Emotion and Decision Making Study

The overarching goal of this study is to learn more about people’s everyday emotional experiences. We use an ecological momentary assessment to survey participants are five times a day for two weeks at random intervals. We also study how people manage or impact their emotions, including how they think about their emotions and whether they share them with other people. Finally, we look at how emotions can influence other common experiences like how people make decisions in their everyday lives. 

Collaborators include Drs. Tammy English and Kirsten Gilbert from Washington University in St. Louis.

Motivation and Reward Study

People with depression often find themselves less motivated to pursue rewards. However, it is not clear whether this decrease in motivation is true for all types of rewards, or whether it is true only for certain types of rewards, which could be an important consideration in the treatment of depression. In this laboratory study involving a community sample, we are comparing motivation for three types of rewards–monetary, liquid, and social–and seeing how it is linked to depressive symptoms.
Collaborators include Todd Braver from Washington University in St. Louis.

Emotion and Couples Study

We all experience negative events in our lives, and these events can evoke a variety of negative emotions. In the face of these events, we often turn others for support. For married people, the spouse is often an important source of support. Thus, in this research project, we aim to better understanding how romantic partners communicate about various emotional experiences. We hope that the knowledge gained from this project can benefit the advancement of couple therapy and counseling.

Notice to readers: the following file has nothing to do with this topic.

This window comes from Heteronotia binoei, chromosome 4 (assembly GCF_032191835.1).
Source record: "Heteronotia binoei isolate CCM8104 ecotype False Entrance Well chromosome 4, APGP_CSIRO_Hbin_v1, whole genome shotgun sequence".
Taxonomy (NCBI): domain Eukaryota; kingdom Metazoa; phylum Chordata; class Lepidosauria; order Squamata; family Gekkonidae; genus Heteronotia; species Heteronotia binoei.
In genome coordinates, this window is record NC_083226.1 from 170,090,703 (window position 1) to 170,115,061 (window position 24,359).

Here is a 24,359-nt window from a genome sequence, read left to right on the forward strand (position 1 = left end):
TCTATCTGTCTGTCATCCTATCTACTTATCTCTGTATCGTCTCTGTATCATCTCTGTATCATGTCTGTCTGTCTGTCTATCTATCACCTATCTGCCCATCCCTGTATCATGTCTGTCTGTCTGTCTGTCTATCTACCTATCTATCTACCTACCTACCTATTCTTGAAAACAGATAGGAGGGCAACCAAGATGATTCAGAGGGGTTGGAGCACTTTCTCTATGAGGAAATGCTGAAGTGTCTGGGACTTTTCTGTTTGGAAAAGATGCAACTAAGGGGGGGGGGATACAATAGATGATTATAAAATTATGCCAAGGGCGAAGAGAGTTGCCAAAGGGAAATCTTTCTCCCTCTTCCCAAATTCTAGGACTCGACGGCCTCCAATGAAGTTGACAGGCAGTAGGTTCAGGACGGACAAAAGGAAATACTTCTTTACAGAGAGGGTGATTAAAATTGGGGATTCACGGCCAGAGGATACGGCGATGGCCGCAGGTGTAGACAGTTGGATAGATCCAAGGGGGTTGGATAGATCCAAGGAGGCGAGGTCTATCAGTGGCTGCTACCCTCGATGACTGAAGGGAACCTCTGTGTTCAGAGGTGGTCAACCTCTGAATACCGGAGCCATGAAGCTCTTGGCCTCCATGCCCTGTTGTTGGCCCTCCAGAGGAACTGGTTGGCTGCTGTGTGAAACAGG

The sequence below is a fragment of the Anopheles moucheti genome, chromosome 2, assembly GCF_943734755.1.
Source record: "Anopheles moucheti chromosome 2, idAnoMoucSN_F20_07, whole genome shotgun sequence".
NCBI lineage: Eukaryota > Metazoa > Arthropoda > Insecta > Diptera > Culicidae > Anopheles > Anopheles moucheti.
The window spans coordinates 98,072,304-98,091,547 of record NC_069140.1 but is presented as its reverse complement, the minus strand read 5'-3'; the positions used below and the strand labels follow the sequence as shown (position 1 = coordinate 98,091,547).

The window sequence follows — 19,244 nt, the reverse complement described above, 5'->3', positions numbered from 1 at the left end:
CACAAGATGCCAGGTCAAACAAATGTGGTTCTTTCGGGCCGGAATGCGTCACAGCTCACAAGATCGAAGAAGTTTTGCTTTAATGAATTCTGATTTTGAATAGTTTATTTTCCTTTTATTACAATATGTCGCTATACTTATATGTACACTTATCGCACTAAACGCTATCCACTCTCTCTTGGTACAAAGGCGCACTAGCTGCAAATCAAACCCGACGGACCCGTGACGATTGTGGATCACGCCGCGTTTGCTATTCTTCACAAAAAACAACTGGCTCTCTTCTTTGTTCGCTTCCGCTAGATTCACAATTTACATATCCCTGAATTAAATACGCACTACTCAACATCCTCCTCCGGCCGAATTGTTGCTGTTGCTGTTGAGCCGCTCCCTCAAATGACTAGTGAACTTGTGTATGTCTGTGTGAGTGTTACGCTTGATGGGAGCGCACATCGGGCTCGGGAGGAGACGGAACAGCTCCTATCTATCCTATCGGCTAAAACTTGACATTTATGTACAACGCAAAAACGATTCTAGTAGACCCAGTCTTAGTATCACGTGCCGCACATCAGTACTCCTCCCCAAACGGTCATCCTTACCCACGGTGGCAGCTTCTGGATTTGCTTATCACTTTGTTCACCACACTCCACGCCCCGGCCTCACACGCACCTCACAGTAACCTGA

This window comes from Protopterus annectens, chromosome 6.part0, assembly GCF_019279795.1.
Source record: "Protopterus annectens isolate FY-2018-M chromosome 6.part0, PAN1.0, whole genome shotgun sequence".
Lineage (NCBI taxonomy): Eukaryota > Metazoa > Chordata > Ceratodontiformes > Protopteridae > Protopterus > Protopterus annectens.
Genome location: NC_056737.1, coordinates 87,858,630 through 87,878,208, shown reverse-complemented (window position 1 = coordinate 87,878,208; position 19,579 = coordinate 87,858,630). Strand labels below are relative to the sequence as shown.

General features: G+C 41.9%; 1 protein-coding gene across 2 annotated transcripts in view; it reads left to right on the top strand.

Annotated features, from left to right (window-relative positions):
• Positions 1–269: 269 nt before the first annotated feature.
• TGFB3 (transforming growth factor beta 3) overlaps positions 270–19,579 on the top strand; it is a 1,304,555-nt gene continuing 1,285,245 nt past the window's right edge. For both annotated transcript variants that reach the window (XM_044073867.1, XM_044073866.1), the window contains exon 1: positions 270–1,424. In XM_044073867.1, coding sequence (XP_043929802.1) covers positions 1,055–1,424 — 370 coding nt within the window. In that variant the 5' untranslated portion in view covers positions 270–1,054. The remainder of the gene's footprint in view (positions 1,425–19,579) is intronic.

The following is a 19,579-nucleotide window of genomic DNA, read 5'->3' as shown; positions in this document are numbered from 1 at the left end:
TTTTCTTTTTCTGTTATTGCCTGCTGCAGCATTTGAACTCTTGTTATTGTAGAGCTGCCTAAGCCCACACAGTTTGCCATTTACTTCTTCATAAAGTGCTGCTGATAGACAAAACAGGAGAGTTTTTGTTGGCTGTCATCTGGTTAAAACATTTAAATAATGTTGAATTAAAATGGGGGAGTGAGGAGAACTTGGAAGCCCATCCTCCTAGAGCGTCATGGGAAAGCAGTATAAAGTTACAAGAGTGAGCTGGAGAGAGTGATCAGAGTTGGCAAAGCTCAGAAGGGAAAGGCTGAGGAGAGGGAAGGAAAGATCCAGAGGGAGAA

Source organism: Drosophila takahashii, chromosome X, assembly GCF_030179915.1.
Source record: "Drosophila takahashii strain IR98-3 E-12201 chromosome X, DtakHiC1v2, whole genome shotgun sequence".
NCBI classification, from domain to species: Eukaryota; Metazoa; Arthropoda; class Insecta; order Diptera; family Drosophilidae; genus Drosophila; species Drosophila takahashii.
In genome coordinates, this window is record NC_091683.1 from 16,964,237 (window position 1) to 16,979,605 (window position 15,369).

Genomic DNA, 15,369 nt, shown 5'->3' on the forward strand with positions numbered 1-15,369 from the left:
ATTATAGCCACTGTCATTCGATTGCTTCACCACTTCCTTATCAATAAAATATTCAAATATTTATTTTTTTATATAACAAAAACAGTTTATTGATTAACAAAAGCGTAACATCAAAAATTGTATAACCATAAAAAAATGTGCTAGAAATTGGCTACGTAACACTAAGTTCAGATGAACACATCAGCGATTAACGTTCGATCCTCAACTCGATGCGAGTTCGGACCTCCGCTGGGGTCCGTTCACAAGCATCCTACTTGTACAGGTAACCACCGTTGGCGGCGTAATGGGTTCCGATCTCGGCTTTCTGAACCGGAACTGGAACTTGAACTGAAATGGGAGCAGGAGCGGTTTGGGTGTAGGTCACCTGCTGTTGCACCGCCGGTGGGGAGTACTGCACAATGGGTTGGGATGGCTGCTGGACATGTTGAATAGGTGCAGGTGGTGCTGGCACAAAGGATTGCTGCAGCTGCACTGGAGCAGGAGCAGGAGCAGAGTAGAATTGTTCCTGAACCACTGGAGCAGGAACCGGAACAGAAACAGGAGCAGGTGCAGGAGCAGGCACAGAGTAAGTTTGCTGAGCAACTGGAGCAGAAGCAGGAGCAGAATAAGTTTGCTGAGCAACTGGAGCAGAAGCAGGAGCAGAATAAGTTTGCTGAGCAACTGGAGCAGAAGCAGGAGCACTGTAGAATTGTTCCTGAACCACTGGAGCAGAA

Sexual Objectification and Eating Disorders Study

The sexual objectification of women is extremely common and is associated with a variety of mental health issues, including disordered eating and depression. In this experience sampling study, we examine how sexual objectification and negative emotions such as shame, guilt, and embarrassment are associated with psychopathological outcomes—specifically eating disorder symptoms and depressive symptoms—in a sample of young adult women.

Collaborators include Nick HaslamPete Koval, and Elise Holland from University of Melbourne.